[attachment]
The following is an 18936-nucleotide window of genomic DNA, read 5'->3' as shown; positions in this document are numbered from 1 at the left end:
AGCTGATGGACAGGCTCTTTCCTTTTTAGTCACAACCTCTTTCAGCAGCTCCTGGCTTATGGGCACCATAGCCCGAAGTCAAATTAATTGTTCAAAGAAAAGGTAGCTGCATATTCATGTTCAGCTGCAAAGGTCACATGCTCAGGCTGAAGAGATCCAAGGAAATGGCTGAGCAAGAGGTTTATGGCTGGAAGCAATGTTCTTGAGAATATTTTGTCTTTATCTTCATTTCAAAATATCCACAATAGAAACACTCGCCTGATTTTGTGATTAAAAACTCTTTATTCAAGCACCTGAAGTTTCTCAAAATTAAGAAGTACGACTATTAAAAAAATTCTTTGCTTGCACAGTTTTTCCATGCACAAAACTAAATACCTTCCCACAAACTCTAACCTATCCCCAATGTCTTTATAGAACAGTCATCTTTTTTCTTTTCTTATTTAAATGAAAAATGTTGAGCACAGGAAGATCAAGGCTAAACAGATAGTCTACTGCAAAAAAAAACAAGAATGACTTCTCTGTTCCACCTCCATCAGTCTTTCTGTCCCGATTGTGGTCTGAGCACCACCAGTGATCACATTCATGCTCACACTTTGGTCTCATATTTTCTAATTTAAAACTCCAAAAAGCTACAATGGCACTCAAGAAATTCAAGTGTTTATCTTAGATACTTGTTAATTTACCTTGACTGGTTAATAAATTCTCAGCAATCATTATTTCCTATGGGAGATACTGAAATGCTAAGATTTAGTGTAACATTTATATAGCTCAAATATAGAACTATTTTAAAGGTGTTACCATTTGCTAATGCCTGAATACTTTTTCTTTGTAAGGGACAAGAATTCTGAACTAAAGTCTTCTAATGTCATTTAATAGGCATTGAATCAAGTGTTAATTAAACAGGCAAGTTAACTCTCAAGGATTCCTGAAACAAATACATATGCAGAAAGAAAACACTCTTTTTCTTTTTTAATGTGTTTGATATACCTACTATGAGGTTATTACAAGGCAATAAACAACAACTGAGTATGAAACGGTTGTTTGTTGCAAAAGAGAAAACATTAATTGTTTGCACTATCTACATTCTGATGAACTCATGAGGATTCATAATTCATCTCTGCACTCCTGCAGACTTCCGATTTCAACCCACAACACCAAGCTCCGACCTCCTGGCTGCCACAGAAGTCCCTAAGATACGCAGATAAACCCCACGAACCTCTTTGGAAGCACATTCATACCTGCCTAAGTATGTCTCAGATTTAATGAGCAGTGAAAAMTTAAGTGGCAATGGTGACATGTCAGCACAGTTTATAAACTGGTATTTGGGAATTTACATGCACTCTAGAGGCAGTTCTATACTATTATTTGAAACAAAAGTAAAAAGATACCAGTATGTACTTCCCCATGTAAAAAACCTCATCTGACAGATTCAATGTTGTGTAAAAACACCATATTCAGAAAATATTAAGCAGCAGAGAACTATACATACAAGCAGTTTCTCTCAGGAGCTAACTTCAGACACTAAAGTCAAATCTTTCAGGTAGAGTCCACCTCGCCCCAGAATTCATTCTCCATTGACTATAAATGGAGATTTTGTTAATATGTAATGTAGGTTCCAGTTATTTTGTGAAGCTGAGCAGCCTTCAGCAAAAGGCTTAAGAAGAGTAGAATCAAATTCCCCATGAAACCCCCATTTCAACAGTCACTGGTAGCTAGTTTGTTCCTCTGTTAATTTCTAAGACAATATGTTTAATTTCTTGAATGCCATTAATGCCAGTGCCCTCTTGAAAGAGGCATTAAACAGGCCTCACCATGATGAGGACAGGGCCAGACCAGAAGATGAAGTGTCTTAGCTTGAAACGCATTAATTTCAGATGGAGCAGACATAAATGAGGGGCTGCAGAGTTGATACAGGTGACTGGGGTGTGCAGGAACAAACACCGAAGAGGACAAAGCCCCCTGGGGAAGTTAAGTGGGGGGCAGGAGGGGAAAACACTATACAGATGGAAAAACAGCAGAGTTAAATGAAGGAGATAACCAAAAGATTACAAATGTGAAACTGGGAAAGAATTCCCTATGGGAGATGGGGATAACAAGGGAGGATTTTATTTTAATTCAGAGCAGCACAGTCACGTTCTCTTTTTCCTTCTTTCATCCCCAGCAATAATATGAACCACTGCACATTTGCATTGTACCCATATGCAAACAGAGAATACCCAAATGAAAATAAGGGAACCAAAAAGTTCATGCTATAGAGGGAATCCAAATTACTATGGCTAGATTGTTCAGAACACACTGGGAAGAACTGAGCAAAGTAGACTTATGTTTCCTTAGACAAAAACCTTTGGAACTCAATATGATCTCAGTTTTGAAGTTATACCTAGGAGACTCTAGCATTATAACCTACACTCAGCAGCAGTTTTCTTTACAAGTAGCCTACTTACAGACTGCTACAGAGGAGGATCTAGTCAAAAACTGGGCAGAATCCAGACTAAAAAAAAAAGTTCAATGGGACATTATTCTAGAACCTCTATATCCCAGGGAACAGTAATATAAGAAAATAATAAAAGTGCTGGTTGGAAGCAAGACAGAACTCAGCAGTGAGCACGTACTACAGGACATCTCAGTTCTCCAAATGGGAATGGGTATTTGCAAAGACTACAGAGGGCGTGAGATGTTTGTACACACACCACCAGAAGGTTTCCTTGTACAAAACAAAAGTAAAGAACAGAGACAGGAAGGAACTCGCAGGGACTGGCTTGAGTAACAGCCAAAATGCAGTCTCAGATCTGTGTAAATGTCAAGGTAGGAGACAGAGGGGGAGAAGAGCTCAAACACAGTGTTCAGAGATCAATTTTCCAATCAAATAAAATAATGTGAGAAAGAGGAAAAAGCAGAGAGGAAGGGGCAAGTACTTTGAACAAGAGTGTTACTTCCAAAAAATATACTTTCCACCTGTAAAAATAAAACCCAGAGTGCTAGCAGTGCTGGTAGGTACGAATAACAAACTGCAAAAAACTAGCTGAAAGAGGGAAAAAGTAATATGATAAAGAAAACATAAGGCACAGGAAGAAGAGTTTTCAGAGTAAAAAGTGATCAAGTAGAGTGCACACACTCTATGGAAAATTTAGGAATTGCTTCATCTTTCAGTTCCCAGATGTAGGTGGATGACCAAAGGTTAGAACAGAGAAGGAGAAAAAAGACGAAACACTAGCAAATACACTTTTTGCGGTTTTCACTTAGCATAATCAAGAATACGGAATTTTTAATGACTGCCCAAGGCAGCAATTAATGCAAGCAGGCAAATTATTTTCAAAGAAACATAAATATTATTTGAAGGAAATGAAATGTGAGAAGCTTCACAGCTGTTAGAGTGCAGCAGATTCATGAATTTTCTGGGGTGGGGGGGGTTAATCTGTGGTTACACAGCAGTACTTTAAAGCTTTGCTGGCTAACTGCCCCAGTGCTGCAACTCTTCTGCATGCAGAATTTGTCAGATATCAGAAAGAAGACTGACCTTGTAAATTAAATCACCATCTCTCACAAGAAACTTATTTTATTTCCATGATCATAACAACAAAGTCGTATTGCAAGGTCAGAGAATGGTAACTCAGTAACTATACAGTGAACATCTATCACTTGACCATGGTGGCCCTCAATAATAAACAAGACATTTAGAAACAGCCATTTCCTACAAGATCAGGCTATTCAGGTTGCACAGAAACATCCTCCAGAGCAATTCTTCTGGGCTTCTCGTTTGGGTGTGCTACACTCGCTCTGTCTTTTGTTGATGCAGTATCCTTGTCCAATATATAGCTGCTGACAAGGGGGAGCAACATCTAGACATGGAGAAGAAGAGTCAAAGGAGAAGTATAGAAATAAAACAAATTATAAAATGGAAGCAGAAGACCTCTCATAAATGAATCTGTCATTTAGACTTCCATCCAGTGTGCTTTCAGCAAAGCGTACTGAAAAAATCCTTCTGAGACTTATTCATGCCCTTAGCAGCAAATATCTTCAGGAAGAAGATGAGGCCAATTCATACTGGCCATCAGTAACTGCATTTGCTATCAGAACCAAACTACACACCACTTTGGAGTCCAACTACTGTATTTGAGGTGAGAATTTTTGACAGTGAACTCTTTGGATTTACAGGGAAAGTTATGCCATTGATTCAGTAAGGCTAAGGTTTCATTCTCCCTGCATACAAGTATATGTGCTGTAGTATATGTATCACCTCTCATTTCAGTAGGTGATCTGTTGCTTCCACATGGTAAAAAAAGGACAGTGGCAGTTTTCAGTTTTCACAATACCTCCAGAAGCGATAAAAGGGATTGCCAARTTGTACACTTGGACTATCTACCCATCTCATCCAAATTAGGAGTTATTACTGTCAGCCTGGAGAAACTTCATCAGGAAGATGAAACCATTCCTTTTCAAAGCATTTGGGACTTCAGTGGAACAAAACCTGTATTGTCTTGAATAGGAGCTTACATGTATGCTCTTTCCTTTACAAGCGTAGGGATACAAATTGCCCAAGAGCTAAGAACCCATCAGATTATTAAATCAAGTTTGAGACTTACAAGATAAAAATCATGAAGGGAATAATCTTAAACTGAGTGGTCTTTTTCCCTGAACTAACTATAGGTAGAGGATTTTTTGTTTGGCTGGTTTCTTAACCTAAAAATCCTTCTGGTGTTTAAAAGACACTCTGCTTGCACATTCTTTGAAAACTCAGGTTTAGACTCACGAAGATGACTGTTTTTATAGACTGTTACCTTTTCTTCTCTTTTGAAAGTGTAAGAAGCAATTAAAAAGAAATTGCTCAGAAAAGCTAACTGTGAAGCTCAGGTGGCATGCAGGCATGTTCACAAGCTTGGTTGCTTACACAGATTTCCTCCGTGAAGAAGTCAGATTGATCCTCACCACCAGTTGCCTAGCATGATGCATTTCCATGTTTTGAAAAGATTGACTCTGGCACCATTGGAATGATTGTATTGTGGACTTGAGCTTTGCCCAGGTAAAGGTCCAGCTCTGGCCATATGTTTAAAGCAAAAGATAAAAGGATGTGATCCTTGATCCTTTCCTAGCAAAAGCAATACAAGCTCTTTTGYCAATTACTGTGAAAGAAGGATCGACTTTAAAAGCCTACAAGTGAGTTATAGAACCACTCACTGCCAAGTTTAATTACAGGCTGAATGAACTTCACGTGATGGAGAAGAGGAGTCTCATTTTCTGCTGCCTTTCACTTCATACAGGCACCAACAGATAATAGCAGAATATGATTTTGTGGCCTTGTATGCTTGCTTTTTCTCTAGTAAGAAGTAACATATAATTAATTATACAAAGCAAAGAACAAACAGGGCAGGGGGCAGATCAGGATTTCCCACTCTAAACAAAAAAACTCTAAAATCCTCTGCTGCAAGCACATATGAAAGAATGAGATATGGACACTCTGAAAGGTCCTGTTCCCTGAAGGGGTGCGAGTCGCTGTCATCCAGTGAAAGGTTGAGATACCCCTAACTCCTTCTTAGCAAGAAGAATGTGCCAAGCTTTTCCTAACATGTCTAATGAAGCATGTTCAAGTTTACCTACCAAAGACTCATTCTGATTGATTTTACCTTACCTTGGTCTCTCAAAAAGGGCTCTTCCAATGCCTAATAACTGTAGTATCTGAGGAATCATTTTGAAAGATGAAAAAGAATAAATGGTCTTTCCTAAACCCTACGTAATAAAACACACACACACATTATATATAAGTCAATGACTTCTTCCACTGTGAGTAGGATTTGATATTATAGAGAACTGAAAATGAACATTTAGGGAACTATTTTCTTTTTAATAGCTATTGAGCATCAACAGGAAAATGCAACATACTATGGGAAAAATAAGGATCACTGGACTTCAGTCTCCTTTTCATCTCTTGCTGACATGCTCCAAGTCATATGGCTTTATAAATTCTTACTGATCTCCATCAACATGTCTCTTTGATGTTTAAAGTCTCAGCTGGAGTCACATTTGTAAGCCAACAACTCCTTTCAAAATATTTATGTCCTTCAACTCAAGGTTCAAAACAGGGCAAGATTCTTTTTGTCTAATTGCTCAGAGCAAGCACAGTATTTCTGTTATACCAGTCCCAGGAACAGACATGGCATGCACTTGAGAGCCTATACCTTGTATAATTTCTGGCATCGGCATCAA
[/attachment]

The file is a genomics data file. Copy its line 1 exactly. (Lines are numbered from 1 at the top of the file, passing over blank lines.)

The following is an 18936-nucleotide window of genomic DNA, read 5'->3' as shown; positions in this document are numbered from 1 at the left end: